For the beginner:
I have gone so far down the path of figuring out how to use active learning effectively in a classroom that I was more than a bit taken aback recently. I had to defend the reasoning behind active learning for understanding material, for acquiring skills (which we do a lot in our one-off sessions), but also for understanding important concepts in a field. This is especially true when you are trying to change thinking and patterns about things the learners feel or think are true. Everything isn’t on google, the world is complicated, etc., etc.
While we might change our minds in another 10 years, here is what we know now:
Across STEM fields and at all levels, students fail less and learn more when the classes involve more active learning and less lecture. Female students and those from disadvantaged backgrounds do even better in active learning classes than traditional lectures.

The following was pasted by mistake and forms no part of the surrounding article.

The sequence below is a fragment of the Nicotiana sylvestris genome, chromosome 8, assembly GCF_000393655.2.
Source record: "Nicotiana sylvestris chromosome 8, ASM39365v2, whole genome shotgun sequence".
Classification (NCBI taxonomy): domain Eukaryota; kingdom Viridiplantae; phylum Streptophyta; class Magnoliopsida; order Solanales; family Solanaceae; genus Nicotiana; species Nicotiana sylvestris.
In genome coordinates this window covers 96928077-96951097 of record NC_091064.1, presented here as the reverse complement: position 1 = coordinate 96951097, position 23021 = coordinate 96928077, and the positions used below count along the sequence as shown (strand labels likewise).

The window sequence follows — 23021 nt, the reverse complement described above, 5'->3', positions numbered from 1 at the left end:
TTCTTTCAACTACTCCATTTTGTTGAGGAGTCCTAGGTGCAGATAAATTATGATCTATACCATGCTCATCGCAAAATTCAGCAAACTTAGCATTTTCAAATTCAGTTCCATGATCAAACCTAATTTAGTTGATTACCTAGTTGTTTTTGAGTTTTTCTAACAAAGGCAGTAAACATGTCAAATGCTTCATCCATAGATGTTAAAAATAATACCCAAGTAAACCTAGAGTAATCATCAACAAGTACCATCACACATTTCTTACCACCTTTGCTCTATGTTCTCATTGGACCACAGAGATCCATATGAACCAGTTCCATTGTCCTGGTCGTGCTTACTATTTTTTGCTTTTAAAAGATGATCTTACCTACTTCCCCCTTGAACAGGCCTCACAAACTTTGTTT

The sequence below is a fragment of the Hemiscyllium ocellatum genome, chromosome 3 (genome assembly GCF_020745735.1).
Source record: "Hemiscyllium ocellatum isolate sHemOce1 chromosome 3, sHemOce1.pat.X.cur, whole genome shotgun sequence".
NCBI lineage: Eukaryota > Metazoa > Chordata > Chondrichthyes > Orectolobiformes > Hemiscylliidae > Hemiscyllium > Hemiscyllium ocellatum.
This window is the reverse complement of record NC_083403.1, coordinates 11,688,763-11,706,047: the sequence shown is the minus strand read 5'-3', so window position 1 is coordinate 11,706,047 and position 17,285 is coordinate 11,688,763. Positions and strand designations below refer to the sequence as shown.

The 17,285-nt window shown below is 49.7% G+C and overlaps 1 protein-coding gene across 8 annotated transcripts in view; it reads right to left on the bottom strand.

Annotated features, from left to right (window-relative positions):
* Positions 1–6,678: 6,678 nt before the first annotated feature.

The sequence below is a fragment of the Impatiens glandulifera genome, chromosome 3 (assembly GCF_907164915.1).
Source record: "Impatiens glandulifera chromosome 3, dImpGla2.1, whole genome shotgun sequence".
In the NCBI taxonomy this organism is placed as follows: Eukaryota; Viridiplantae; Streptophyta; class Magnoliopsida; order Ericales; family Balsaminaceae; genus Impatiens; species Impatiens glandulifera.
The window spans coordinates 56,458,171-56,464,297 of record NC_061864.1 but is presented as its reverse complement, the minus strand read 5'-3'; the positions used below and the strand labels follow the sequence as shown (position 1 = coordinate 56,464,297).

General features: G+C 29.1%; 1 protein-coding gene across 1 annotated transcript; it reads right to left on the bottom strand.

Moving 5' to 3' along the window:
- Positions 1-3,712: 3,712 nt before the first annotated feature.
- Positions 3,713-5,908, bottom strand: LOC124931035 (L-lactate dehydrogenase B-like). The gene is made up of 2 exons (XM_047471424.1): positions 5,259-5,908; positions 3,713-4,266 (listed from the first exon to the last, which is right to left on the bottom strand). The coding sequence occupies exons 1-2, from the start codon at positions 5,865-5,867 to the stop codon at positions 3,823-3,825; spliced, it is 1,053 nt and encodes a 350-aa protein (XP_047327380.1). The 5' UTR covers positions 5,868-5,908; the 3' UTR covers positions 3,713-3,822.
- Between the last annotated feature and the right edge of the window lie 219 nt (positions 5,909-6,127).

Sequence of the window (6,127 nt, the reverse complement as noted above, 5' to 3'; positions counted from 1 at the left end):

“The authors examined two outcome measures: the failure rate in courses and the performance on tests. They found the average failure rate decreased from 34% with traditional lecturing to 22% with active learning (Fig. 1A), whereas performance on identical or comparable tests increased by nearly half the SD of the test scores (an effect size of 0.47).”
“However, in undergraduate STEM education, we have the curious situation that, although more effective teaching methods have been overwhelmingly demonstrated, most STEM courses are still taught by lectures—the pedagogical equivalent of bloodletting. Should the goals of STEM education research be to find more effective ways for students to learn or to provide additional evidence to convince faculty and institutions to change how they are teaching? Freeman et al. do not answer that question, but their findings make it clear that it cannot be avoided.”